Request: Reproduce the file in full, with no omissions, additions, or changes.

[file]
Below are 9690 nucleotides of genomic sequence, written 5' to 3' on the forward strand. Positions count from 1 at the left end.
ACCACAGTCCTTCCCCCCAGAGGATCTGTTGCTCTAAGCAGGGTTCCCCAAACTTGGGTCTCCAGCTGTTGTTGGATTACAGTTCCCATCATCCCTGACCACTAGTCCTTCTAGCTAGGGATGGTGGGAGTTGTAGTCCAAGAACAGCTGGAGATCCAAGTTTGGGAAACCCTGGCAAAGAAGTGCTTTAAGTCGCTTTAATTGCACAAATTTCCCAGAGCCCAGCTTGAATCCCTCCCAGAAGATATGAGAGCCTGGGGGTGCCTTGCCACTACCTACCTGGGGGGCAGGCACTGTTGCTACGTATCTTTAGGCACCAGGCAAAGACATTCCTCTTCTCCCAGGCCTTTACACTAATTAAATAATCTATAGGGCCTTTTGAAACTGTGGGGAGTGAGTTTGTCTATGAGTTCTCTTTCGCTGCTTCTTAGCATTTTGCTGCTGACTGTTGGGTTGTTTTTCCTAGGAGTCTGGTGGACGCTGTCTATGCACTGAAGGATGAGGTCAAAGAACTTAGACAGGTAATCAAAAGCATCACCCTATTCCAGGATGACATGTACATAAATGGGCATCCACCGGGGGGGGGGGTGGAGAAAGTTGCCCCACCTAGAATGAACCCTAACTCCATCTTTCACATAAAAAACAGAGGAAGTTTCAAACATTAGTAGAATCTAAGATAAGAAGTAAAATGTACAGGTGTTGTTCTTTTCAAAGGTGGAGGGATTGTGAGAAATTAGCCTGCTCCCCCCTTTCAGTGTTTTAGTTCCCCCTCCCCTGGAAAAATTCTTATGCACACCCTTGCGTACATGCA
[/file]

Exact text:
Below are 9690 nucleotides of genomic sequence, written 5' to 3' on the forward strand. Positions count from 1 at the left end.
ACCACAGTCCTTCCCCCCAGAGGATCTGTTGCTCTAAGCAGGGTTCCCCAAACTTGGGTCTCCAGCTGTTGTTGGATTACAGTTCCCATCATCCCTGACCACTAGTCCTTCTAGCTAGGGATGGTGGGAGTTGTAGTCCAAGAACAGCTGGAGATCCAAGTTTGGGAAACCCTGGCAAAGAAGTGCTTTAAGTCGCTTTAATTGCACAAATTTCCCAGAGCCCAGCTTGAATCCCTCCCAGAAGATATGAGAGCCTGGGGGTGCCTTGCCACTACCTACCTGGGGGGCAGGCACTGTTGCTACGTATCTTTAGGCACCAGGCAAAGACATTCCTCTTCTCCCAGGCCTTTACACTAATTAAATAATCTATAGGGCCTTTTGAAACTGTGGGGAGTGAGTTTGTCTATGAGTTCTCTTTCGCTGCTTCTTAGCATTTTGCTGCTGACTGTTGGGTTGTTTTTCCTAGGAGTCTGGTGGACGCTGTCTATGCACTGAAGGATGAGGTCAAAGAACTTAGACAGGTAATCAAAAGCATCACCCTATTCCAGGATGACATGTACATAAATGGGCATCCACCGGGGGGGGGGGTGGAGAAAGTTGCCCCACCTAGAATGAACCCTAACTCCATCTTTCACATAAAAAACAGAGGAAGTTTCAAACATTAGTAGAATCTAAGATAAGAAGTAAAATGTACAGGTGTTGTTCTTTTCAAAGGTGGAGGGATTGTGAGAAATTAGCCTGCTCCCCCCTTTCAGTGTTTTAGTTCCCCCTCCCCTGGAAAAATTCTTATGCACACCCTTGCGTACATGCA